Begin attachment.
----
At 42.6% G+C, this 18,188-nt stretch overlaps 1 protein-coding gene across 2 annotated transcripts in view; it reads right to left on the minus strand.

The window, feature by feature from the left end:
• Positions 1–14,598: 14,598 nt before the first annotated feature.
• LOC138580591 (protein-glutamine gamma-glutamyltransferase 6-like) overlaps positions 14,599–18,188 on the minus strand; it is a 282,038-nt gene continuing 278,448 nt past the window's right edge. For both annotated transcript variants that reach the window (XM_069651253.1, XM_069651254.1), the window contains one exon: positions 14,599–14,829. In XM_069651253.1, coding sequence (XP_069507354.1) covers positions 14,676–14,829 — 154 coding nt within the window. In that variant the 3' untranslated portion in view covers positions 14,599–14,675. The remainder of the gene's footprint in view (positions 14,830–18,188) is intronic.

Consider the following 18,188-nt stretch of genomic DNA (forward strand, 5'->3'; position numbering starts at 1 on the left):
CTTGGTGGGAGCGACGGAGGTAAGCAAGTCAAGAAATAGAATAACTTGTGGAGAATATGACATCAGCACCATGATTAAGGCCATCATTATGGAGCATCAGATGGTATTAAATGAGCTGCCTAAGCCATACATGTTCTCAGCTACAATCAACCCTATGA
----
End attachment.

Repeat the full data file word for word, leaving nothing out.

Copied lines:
At 42.6% G+C, this 18,188-nt stretch overlaps 1 protein-coding gene across 2 annotated transcripts in view; it reads right to left on the minus strand.

The window, feature by feature from the left end:
• Positions 1–14,598: 14,598 nt before the first annotated feature.
• LOC138580591 (protein-glutamine gamma-glutamyltransferase 6-like) overlaps positions 14,599–18,188 on the minus strand; it is a 282,038-nt gene continuing 278,448 nt past the window's right edge. For both annotated transcript variants that reach the window (XM_069651253.1, XM_069651254.1), the window contains one exon: positions 14,599–14,829. In XM_069651253.1, coding sequence (XP_069507354.1) covers positions 14,676–14,829 — 154 coding nt within the window. In that variant the 3' untranslated portion in view covers positions 14,599–14,675. The remainder of the gene's footprint in view (positions 14,830–18,188) is intronic.

Consider the following 18,188-nt stretch of genomic DNA (forward strand, 5'->3'; position numbering starts at 1 on the left):
CTTGGTGGGAGCGACGGAGGTAAGCAAGTCAAGAAATAGAATAACTTGTGGAGAATATGACATCAGCACCATGATTAAGGCCATCATTATGGAGCATCAGATGGTATTAAATGAGCTGCCTAAGCCATACATGTTCTCAGCTACAATCAACCCTATGA